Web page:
• Brain injuries. Those injured in car accidents with defective seat belts may sustain a traumatic brain injury (TBI). Sometimes, symptoms of a brain injury do not appear immediately, but rather take some time to surface. Therefore, even if there are no visible signs of injury, car accident victims are advised to seek immediate medical attention.
  • Whiplash. When a seat belt fails to hold a user securely in place, the force of a crash may cause whiplash, one of the most common injuries in car accidents. Whiplash occurs when a person’s neck whips back and forth rapidly and can lead to pain, stiffness, and limited range of motion.
  • Concussion. When a seat belt fails, the occupant may suffer a blow to his or her head, which can result in a concussion or TBI that can affect memory, concentration, balance, and coordination. As with other types of brain injuries, symptoms of a concussion may take hours or days to appear.
  • Lacerations. Lacerations, contusions, and abrasions are all common injuries resulting from car accidents. In accidents involving a failed seat belt, the victim may suffer lacerations and other minor injuries from being thrust around the inside of the vehicle, broken glass, or other flying objects.
  • Broken bones. Fractures and broken bones often occur in car accidents, especially those that are high impact. The bones most likely to be injured in a car crash include the femur, rib, hip, pelvis, skull, wrist, arm, leg, back, and clavicle bones.
  • Spinal cord injuries. Car accidents with defective seat belts may lead to spinal cord injuries. The impact of such injuries is typically long-term and can lead to paralysis or partial movement impairment.
  • Internal injuries. When a driver or passenger is slammed against the inside of the car or into the airbags, he or she may sustain internal injuries. Internal bleeding, broken ribs, punctured or bruised organs, and abdominal aorta rupture are some common types of internal injuries from car accidents.
  • Disfigurement. Scarring or disfigurement may occur as a result of lacerations or burn injuries sustained in a car accident. Such permanent injuries can cause mental trauma and affect a person’s quality of life.
  • Back and neck injuries. In addition to whiplash, car accident victims may also suffer other back and neck injuries. Musculoskeletal injuries can be debilitating and often require physical therapy or surgery.

How can I File a Seat Belt Defect Lawsuit?

Automobile manufacturers have a duty to produce crashworthy vehicles that protect occupants from harm in the event of an accident. When a faulty or defective vehicle part such as a seat belt causes an accident, the auto manufacturer may be held liable for any injuries stemming from the accident. An injured plaintiff may pursue compensation from the manufacturer, and any other parties involved such as suppliers and distributors, by filing a products liability lawsuit.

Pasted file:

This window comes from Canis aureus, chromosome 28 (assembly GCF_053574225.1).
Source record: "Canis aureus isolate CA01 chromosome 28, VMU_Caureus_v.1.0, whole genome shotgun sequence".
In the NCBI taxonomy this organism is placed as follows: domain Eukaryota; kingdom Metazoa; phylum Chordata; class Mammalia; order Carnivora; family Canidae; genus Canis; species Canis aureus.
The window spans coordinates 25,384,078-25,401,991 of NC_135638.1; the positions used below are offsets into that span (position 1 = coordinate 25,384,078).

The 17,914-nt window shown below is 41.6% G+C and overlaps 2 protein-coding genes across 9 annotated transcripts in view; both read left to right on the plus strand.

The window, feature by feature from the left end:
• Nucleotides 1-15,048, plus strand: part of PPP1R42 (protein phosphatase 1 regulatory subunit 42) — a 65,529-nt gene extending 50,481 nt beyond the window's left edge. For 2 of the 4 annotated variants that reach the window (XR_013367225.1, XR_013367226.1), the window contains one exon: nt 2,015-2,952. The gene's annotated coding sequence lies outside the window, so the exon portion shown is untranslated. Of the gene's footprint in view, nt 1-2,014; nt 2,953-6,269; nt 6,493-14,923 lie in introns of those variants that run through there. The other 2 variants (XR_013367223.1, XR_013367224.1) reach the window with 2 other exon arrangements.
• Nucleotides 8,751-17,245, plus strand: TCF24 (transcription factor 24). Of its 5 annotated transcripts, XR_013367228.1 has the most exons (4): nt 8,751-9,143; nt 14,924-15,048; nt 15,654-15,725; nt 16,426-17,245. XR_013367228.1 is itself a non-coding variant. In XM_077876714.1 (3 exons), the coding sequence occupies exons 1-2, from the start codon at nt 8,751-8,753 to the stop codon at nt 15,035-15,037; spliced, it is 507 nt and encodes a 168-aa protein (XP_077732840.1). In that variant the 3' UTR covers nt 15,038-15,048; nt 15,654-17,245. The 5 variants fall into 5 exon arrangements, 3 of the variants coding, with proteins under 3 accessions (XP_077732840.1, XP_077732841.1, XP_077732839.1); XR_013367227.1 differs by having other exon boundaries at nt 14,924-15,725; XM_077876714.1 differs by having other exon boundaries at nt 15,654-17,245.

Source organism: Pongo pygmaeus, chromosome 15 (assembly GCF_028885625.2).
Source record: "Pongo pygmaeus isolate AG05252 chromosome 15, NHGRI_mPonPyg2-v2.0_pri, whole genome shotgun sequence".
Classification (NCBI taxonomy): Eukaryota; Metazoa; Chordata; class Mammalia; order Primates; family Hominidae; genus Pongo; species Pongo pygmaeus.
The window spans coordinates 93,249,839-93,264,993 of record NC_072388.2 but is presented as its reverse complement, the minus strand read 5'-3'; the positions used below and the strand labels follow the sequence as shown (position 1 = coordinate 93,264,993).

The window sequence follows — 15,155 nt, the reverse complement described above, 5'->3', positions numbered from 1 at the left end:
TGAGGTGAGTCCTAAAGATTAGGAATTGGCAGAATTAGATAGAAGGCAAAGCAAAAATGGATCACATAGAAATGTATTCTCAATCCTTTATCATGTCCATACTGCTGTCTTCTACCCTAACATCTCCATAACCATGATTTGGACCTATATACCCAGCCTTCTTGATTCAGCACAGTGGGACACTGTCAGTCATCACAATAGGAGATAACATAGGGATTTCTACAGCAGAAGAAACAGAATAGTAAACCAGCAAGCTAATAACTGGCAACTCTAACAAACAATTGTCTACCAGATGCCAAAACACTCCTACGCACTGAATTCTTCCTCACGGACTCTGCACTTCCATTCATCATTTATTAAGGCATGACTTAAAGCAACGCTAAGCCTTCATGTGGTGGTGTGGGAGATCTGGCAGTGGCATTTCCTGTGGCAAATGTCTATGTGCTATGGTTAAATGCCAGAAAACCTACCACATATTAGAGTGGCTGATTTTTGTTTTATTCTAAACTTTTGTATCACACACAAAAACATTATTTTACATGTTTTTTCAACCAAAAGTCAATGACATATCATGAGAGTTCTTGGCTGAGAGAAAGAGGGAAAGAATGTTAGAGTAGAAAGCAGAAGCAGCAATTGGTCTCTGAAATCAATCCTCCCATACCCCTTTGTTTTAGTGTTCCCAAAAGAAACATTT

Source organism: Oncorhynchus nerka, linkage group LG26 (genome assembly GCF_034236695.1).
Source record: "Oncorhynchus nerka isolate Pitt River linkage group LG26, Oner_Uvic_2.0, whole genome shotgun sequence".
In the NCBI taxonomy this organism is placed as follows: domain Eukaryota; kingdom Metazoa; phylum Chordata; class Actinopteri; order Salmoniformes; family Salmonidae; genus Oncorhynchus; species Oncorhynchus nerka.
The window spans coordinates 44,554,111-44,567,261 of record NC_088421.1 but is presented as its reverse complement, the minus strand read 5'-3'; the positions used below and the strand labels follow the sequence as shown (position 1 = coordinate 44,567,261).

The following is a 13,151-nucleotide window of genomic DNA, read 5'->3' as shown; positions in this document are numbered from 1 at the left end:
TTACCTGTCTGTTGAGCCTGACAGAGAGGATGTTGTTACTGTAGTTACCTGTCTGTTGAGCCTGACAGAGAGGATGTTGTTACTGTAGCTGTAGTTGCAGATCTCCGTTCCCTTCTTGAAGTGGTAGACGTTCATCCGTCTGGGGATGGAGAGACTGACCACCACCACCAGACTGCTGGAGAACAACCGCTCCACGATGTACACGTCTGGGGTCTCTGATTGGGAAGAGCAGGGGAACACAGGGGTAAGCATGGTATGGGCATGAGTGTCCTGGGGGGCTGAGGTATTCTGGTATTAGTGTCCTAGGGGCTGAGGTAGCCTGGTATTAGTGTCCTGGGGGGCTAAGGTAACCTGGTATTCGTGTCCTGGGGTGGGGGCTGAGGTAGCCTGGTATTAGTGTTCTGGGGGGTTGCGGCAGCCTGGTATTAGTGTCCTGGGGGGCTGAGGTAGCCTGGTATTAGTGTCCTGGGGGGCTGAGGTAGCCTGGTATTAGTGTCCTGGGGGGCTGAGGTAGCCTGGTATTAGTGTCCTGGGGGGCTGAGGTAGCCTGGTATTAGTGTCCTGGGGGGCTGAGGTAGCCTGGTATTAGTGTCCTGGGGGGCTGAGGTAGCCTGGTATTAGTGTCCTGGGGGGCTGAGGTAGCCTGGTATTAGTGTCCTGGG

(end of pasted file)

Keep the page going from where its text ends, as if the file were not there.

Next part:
To prove liability and therefore obtain compensation, products liability plaintiffs must generally show that there was a dangerous defect in the design or manufacture of the seat belt that caused their injuries. Seat belt design or manufacturing defects may include substandard materials used for webbing, poorly designed buckles, and other oversights that pose an unreasonable risk of harm to users.

Successful claimants may recover economic damages including compensation for medical expenses and lost wages, and non-economic damages such as compensation for pain and suffering. In New Jersey, seat belt defect lawsuits must be filed within two years from the date of the accident; therefore, it is important to contact a qualified car accident lawyer as soon as possible.

Freehold Car Accident Lawyers at Ellis Law Advocate for Those Injured by Defective Seat Belts

If you were injured by a defective seat belt, contact the Freehold car accident lawyers at Ellis Law. Our experienced legal team can help determine the cause of your accident and identify all responsible parties to get you the compensation you deserve. Call us at 732-308-0200 or contact us online for a free consultation. Located in Freehold, New Jersey, we serve clients in Freehold, East Brunswick, Toms River, Middletown, Jersey City, Neptune, Hudson County, Union County, Essex County, and Ocean County, as well as Brooklyn and New York City.